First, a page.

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Today, a professor of ethics was discussing the story of Gina Grant, a straight-A student, aged 14, who stabbed her mother to death by a crystal candlestick with the help of her boyfriend who tried to present it as a suicide; Grant got her Harvard acceptance revoked at 19.

As the discussion goes the professor mentions that she served 12 months in prison. Then I started a debate saying that it is impossible to kill in america and serve only 12 months in prison, especially that this sounds like a first degree murder planned already with an accomplice.

Notability, from murderpedia.org:

Status: Grant pleaded no contest to voluntary manslaughter and was sentenced to a year in juvenile detention, with probation until age 18

Did Grant serve only 1 year in prison for killing her mother?

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    Reading the news headlines should be enough to show that is quite possible to kill in America, and never serve any time at all. – jamesqf Jun 4 '15 at 18:38
  • Is there anything additional that you want in an answer? – Sean Duggan Jun 11 '15 at 18:33
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Less, actually. According to the New York Times, she only served 8 months although she was indeed charged with 12 months at the sentencing (some accounts also render the number as six months served). I have not found any documentation as to how she got early release, but general wisdom seems to be that each day of good behavior acts as two days of sentence for most crimes, so she would only have had to have been well-behaved for four of the eight months if that were the case.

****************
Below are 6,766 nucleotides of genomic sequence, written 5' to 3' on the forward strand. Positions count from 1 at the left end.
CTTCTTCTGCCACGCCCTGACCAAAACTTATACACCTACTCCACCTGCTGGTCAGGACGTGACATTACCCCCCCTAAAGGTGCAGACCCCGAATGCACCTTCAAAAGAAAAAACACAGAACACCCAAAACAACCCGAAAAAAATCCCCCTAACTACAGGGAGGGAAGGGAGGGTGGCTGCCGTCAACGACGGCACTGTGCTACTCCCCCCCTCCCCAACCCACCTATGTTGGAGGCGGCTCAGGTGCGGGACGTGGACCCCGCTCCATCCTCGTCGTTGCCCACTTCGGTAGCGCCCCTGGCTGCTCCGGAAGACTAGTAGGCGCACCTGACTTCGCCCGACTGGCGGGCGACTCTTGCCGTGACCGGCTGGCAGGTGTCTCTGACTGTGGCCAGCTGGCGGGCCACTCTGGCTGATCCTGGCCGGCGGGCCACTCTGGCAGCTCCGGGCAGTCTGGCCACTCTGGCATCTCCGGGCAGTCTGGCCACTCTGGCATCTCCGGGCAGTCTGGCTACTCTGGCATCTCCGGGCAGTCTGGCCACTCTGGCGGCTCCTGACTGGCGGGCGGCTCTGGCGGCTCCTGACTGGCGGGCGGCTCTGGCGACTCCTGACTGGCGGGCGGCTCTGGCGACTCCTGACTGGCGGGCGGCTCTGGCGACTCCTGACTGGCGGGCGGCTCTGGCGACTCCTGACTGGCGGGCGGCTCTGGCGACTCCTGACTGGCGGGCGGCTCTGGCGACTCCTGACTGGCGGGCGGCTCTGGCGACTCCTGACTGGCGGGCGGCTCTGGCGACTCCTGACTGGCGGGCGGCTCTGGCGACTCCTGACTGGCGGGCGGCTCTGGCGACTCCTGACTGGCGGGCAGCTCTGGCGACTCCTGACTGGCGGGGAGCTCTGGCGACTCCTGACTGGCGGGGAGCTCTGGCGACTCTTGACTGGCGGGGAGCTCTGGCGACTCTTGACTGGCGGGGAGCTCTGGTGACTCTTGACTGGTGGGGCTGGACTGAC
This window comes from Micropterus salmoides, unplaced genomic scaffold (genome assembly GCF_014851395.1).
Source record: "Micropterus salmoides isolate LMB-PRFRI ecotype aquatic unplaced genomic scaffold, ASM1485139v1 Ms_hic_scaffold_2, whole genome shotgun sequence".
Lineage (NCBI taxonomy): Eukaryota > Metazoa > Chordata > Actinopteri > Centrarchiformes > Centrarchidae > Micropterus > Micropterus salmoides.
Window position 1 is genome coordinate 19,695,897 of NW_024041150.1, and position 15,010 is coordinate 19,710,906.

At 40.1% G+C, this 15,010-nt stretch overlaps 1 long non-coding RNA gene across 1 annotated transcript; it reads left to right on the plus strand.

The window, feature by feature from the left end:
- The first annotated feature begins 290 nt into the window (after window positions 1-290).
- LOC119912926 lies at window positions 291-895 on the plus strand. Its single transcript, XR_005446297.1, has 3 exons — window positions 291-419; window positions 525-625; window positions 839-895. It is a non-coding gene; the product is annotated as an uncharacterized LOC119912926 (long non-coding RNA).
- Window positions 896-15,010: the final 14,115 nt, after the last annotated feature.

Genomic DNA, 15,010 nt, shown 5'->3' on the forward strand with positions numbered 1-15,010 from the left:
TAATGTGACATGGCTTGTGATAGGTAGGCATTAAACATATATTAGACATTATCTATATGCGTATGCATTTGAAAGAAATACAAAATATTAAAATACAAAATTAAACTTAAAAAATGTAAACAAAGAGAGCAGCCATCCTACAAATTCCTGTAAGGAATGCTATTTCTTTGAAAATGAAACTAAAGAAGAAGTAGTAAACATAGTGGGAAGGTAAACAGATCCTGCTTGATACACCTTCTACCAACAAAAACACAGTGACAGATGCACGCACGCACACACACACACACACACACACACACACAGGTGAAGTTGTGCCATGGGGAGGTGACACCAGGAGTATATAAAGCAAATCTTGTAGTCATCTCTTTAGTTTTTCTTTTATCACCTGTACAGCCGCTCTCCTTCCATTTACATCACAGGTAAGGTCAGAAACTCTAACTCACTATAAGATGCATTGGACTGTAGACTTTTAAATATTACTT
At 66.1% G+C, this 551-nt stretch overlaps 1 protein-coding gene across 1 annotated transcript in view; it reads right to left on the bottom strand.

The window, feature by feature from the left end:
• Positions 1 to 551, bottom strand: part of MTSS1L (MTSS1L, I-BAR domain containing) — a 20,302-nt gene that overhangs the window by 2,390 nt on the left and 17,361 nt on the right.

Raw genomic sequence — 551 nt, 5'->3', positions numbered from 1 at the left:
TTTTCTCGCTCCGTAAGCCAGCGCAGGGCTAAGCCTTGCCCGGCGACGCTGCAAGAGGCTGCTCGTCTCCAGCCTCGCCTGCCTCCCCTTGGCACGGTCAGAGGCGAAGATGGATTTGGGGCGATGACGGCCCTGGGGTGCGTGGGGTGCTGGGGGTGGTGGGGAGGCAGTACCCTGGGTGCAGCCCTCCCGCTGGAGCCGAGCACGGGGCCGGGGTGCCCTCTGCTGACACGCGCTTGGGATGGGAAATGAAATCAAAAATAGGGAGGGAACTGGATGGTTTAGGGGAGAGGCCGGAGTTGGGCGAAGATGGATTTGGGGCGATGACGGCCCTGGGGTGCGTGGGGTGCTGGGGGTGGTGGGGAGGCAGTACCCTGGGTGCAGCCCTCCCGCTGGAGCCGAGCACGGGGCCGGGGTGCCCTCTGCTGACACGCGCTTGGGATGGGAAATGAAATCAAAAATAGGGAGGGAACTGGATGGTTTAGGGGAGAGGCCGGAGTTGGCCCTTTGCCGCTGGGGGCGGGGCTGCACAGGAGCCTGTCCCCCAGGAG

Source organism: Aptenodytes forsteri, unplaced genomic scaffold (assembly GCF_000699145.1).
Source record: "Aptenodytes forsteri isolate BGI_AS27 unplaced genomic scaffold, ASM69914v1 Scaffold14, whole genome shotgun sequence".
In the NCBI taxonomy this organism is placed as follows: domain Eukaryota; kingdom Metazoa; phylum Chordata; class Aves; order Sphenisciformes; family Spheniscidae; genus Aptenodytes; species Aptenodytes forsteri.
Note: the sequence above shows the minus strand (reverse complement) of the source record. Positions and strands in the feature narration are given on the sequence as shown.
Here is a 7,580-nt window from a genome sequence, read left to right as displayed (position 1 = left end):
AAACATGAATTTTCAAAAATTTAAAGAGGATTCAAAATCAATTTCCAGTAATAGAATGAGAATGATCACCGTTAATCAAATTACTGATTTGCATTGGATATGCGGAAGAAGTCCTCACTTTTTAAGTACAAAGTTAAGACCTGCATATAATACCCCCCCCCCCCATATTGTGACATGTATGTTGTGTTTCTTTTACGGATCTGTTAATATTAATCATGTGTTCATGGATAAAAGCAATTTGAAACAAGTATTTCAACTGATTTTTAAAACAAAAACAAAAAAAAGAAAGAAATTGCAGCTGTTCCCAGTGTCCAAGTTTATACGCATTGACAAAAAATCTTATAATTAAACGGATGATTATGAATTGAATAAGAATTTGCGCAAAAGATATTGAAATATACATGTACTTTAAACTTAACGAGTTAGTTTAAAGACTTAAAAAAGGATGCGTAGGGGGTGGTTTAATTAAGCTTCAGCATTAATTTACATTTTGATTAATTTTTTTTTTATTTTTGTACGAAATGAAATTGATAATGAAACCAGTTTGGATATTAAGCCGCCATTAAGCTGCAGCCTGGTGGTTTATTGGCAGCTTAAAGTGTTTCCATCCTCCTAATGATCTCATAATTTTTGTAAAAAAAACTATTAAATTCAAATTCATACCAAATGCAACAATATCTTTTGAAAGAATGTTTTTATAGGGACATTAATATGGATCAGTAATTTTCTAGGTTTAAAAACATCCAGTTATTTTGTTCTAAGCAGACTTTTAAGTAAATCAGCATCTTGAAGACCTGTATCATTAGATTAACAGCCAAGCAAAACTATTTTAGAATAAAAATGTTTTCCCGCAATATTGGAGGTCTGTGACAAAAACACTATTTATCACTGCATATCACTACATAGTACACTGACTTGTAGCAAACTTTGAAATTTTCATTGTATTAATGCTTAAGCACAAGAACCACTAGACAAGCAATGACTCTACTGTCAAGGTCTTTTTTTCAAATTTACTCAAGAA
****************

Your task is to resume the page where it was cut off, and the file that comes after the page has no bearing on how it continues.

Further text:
Whether or not she actually planned the murder did not really enter into sentencing since she pleaded down to involuntary manslaughter, which has no minimum sentencing.

SECTION 16-3-60. Involuntary manslaughter; "criminal negligence" defined.

With regard to the crime of involuntary manslaughter, criminal negligence is defined as the reckless disregard of the safety of others. A person charged with the crime of involuntary manslaughter may be convicted only upon a showing of criminal negligence as defined in this section. A person convicted of involuntary manslaughter must be imprisoned not more than five years.

With the court records sealed, it's hard to say why they might have gone with "involuntary manslaughter". Manslaughter (a more likely crime for beating someone to death with a candlestick) currently carries a two year minimum sentence (I don't know if it was different then), so the sentence would have been longer if she had been convicted of that. It's possible, also, that juvenile offenses might be treated differently. Nevertheless, the truth may never be known for anyone not directly involved with the case or with access to those sealed files.

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